If you are a fan of Roger Kahn or Roger Angell or both – on the books shelves now are two books for you. Recycled stuff makes up a lot of both publications, but when we are talking legends like Angell and Kahn, recycled is more than okay, it is even better the second time around.
“Let Me Finish” by Roger Angell (Harcourt, $25.00, 320 pages) is the gifted author’s autobiographical essays from the “New Yorker” focused on a youth growing up in New York during the Prohibition era in the company of the his mother, a founding editor of the New Yorker, his gifted father and his famed step-father, E.B White. We are there with Angell in his memory “Here at home inside a Jane Austen novel, I passed my college weekend, carving Sunday roasts and getting the station wagon service, lacing up skates, sharing by radio the fall of Paris and the night bombings of London . . .having fallen not just in love but into a family.” And we are there with him watching Babe Ruth, Lou Gehrig and Mel Ott, through through later years and four decades at the “New Yorker” evolving into one of America’s best of the best baseball writers.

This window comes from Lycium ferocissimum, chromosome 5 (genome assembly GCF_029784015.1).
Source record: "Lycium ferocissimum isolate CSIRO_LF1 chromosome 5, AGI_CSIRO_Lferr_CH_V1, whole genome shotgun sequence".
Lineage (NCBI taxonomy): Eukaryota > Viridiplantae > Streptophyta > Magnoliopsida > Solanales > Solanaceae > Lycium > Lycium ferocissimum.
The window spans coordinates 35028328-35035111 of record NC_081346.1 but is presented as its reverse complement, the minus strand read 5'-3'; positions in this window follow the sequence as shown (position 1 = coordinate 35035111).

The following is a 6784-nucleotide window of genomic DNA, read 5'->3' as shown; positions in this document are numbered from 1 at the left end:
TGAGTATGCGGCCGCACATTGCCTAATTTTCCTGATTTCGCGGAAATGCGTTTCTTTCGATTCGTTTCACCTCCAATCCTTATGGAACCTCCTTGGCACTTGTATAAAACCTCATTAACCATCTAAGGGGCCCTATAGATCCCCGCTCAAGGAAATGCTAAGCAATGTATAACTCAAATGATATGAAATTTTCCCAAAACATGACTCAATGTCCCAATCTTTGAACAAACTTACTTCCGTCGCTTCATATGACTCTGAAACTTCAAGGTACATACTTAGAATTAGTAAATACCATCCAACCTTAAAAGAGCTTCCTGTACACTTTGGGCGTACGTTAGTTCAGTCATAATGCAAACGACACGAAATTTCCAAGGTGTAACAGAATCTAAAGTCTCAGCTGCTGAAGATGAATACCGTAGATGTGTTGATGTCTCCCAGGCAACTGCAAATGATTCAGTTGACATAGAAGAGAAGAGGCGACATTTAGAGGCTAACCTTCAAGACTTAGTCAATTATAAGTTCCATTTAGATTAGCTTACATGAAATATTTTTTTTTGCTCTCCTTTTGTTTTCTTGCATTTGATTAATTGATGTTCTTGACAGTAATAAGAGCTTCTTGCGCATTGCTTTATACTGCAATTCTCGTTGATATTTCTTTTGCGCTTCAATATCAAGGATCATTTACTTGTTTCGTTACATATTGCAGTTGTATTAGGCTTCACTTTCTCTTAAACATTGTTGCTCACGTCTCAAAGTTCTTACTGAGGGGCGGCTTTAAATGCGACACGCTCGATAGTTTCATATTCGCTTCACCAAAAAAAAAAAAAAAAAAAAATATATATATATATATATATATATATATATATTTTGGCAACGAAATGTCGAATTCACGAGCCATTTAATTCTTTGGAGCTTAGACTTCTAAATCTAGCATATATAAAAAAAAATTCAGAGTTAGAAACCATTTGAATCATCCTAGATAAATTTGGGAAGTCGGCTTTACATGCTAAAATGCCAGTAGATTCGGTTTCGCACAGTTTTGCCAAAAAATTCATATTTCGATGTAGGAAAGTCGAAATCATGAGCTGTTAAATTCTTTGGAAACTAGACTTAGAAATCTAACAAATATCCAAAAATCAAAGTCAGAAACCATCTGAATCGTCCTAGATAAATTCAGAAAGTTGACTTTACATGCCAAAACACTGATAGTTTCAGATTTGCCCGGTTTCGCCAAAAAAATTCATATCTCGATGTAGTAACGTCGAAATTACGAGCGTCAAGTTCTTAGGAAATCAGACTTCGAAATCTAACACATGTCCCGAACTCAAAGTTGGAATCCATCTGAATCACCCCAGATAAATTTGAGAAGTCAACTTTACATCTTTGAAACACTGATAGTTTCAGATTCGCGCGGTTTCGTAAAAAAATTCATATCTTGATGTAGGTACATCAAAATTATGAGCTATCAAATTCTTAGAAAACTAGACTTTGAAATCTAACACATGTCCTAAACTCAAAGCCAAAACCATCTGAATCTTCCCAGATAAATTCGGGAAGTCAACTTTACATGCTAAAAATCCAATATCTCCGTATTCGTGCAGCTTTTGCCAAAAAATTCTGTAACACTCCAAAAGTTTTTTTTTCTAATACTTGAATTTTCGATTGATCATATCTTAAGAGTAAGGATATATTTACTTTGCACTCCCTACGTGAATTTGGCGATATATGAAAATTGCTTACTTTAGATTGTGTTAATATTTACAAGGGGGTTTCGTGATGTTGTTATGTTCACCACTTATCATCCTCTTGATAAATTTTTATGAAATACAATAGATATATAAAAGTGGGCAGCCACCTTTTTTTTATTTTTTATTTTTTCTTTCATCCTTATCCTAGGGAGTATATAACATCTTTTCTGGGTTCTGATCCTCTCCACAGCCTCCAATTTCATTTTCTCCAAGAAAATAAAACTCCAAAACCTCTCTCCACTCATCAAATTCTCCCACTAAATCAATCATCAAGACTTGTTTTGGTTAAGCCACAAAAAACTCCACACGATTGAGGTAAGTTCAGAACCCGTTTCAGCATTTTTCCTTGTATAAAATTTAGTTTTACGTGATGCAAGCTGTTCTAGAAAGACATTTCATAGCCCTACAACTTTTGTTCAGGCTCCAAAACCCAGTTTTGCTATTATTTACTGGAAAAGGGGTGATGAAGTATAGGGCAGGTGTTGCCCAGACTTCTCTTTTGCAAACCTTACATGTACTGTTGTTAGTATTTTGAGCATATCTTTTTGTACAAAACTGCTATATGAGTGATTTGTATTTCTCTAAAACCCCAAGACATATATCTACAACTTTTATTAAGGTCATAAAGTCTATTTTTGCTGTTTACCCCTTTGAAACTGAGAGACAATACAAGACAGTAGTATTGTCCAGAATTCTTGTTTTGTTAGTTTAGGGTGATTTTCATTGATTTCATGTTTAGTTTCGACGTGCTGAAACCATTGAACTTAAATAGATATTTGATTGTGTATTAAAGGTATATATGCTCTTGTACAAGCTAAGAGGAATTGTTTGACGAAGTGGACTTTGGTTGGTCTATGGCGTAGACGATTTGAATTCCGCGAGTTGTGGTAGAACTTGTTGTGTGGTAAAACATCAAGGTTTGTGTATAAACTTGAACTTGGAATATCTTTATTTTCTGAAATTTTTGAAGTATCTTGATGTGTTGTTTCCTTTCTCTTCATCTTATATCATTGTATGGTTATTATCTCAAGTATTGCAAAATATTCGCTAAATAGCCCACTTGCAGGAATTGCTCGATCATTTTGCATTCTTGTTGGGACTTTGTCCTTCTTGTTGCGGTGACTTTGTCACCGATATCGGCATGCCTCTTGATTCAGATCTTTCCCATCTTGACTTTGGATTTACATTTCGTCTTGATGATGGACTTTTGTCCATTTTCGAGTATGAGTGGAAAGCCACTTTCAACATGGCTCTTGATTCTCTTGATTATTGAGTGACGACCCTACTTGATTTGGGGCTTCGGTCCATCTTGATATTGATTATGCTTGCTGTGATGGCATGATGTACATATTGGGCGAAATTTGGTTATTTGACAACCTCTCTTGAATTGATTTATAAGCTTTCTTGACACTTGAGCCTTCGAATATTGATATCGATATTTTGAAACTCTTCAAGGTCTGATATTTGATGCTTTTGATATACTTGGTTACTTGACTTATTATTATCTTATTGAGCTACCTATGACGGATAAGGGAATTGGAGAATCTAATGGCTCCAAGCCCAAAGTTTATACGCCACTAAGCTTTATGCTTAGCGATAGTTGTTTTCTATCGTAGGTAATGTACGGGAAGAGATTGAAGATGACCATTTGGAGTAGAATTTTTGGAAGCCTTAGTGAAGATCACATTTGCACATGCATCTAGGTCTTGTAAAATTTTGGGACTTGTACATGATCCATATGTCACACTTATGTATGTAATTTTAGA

Roger Kahn’s “Into My Own” (St. Martin’s Press, $24.94, 320 pages) is a look back through 60 years in journalism. Profound, sad, witty, insightful, considered, “Into My Own” is the Brooklyn-born Roger Kahn at his very best musing on Robert Frost, Mickey Rooney, Sen. Eugene McCarthy, Jackie Robinson, Jack Dempsey and on and on.
“Each night . . .I try to look forward to morning,” Kahn concludes. “Like Robert Frost, we remember our old loves and our old poems, but most of the time we look ahead. Now in my eighth decade, I continue to follow the great creed of intellectuality with Brahms and Shakespeare and Milton’s mighty line. But still, too, I relish thieves, gypsies, and, lest I forget, ballplayers.” Kahn’s newest belongs in a prominent place of your sports bookshelf!
HIGHLY NOTABLE: “Casting a Spell” by George Black (Random House, $23.95, 244 pages) is a love of a book tracing as it does about 150 years of American culture with a specific focus on the obsessive (for many) world of fly fishing. We are there with author Black in the remote Maine trout stream, in backwoods China, in all kinds of unique places. Black first picked up a fly rod when he was past 40 – and the Scotsman can claim to have never pout the rod down – willingly ever since. Thnis is a book you will not be able to put down – willingly.
Also from Random House is “Touchdown 2006” by Andy Benoit (Ballantine, $15. 95, 186 pages) a primer on the coming NFL season. The author, a college soph, has self-published the guide since he was eleven years old.